Complications, Side Effects & Common Questions
During pregnancy, your body goes through a great deal of changes. This has an impact on all of your body including your organs. It is unsurprising then that many pregnant women are likely to suffer from pregnancy problems. While the vast majority of problems during pregnancy are not serious and likely to disappear during your pregnancy or within weeks of giving birth, you need to be aware of the more serious problems. Some could be fatal to you and your unborn baby if they go untreated.
Take a look at our article on problems that can occur during your pregnancy and how to deal with them.
Your body changes a lot during pregnancy. Take a look at common pregnancy side effects and how you can cope with them.
Having trouble sleeping? Check out our sleep section to make sure you are getting your 40 winks every night.
While a few very lucky women sail through their pregnancy with no side effects or problems, the vast majority will suffer from one or more of the following. These include, but are not limited to, morning sickness, hyperemesis gravidarum, swelling in the legs and ankles, aching joints, stretch marks, constipation, tiredness, sore or leaking breasts, heartburn, bleeding gums, bladder problems, Braxton Hicks contractions, oligohydramnios and polyhydramnios, and in some cases more serious problems like gestational diabetes, high blood pressure, and pre-eclampsia. While this list can seem daunting, remember that most of these pregnancy problems will only last for a certain part of your pregnancy and in most cases there are remedies that can help you. Don't forget to consult your GP, pharmacist or midwife before you take any medication or alternative remedies.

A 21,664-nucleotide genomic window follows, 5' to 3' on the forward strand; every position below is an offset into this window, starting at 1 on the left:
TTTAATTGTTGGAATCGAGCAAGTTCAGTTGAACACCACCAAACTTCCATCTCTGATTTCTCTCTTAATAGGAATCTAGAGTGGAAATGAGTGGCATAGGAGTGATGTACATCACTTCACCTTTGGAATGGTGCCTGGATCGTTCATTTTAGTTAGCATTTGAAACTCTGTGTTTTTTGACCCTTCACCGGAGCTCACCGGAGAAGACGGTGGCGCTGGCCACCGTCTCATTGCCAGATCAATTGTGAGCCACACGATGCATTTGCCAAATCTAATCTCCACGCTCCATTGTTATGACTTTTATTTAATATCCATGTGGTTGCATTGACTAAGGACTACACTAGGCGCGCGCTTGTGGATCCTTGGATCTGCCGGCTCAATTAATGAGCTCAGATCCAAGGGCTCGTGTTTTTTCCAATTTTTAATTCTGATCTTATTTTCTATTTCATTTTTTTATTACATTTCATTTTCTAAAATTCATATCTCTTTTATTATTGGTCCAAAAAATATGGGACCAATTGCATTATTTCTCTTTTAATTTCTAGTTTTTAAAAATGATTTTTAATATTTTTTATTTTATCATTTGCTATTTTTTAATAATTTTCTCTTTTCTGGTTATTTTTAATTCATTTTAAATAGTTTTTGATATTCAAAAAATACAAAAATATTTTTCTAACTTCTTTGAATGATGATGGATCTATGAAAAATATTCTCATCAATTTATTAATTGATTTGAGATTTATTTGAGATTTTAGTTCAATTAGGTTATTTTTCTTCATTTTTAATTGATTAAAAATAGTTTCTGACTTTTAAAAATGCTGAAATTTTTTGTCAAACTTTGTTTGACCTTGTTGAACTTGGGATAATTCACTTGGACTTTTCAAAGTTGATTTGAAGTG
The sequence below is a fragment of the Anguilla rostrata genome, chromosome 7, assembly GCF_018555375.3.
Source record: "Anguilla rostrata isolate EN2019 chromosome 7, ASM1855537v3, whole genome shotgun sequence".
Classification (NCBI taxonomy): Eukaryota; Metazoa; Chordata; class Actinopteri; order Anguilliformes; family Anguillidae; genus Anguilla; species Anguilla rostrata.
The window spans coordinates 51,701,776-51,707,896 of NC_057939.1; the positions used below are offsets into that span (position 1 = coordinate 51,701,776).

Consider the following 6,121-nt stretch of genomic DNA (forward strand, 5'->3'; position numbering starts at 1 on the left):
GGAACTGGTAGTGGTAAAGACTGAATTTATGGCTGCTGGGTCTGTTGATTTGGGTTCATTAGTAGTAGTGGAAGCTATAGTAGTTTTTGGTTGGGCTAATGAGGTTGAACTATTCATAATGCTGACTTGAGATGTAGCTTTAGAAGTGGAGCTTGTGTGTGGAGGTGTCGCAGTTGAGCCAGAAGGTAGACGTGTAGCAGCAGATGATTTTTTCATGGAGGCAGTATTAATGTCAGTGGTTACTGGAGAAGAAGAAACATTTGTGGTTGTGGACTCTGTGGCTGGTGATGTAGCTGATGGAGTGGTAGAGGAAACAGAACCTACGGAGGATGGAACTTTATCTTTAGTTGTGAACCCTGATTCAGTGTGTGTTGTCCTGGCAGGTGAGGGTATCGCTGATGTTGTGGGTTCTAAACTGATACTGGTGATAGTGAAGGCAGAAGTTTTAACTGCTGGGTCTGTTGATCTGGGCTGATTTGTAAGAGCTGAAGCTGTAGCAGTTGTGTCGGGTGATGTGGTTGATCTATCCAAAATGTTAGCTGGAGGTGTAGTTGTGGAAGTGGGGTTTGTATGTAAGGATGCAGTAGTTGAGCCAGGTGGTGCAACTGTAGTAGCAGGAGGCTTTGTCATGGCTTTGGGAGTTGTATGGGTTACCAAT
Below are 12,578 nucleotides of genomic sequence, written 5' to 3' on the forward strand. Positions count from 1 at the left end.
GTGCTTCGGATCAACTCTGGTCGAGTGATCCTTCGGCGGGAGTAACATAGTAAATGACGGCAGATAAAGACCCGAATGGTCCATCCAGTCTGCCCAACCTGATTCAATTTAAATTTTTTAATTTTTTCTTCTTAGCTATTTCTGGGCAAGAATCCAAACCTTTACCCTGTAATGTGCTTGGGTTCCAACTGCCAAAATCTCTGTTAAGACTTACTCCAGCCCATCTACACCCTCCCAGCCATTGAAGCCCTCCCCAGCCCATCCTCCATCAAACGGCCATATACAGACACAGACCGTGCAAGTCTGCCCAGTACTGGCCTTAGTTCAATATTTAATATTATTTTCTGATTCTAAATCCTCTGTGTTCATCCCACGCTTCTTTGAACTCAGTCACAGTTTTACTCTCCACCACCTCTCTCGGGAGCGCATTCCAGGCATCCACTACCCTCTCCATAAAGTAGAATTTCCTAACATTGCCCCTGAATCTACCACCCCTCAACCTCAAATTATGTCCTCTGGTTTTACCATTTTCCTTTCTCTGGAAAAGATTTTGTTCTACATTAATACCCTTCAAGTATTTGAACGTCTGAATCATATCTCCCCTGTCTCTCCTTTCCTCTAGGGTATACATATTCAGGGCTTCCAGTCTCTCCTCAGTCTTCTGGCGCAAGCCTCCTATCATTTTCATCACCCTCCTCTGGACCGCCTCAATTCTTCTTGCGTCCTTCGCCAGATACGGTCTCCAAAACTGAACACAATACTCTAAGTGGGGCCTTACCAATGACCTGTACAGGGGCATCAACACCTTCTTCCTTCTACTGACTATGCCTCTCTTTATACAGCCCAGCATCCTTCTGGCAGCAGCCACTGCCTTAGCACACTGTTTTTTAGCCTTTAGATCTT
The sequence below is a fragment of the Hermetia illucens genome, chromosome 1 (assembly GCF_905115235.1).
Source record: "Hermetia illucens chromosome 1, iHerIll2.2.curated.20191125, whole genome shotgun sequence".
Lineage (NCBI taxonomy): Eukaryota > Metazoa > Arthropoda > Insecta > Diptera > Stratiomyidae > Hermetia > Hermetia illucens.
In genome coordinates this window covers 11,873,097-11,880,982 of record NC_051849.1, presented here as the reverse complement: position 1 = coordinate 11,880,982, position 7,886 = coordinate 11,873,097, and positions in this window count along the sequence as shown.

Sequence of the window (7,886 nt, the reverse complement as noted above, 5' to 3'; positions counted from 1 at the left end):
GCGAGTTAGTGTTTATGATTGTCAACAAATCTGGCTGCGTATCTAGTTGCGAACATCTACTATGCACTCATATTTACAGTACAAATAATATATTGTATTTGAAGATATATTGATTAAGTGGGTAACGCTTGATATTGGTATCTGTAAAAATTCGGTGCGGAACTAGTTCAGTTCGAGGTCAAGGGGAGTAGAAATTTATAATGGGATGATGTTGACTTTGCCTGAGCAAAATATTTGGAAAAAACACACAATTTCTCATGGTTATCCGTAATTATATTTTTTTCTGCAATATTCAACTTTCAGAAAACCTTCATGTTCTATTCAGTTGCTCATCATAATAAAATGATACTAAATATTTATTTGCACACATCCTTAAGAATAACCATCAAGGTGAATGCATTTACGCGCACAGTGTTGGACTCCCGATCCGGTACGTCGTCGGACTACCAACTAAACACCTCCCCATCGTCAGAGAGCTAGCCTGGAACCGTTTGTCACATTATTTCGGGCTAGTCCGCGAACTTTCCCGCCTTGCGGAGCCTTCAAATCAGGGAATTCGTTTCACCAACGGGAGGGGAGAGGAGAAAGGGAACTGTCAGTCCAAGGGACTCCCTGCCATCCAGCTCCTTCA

No matter how many pregnancy books you read or conversations you have with other mums or mums-to-be, it can be difficult to know whether your pregnancy is 'normal'. Remember, there are a variety of things that can happen to your baby when it has begun to grow in the womb, including ectopic pregnancy, molar pregnancy and placental abruption. If you think that something is wrong then you need to trust your own judgment and speak to your midwife or GP immediately. Never feel like you are bothering them as they are there to care for both you and your unborn baby and only you know how you are feeling.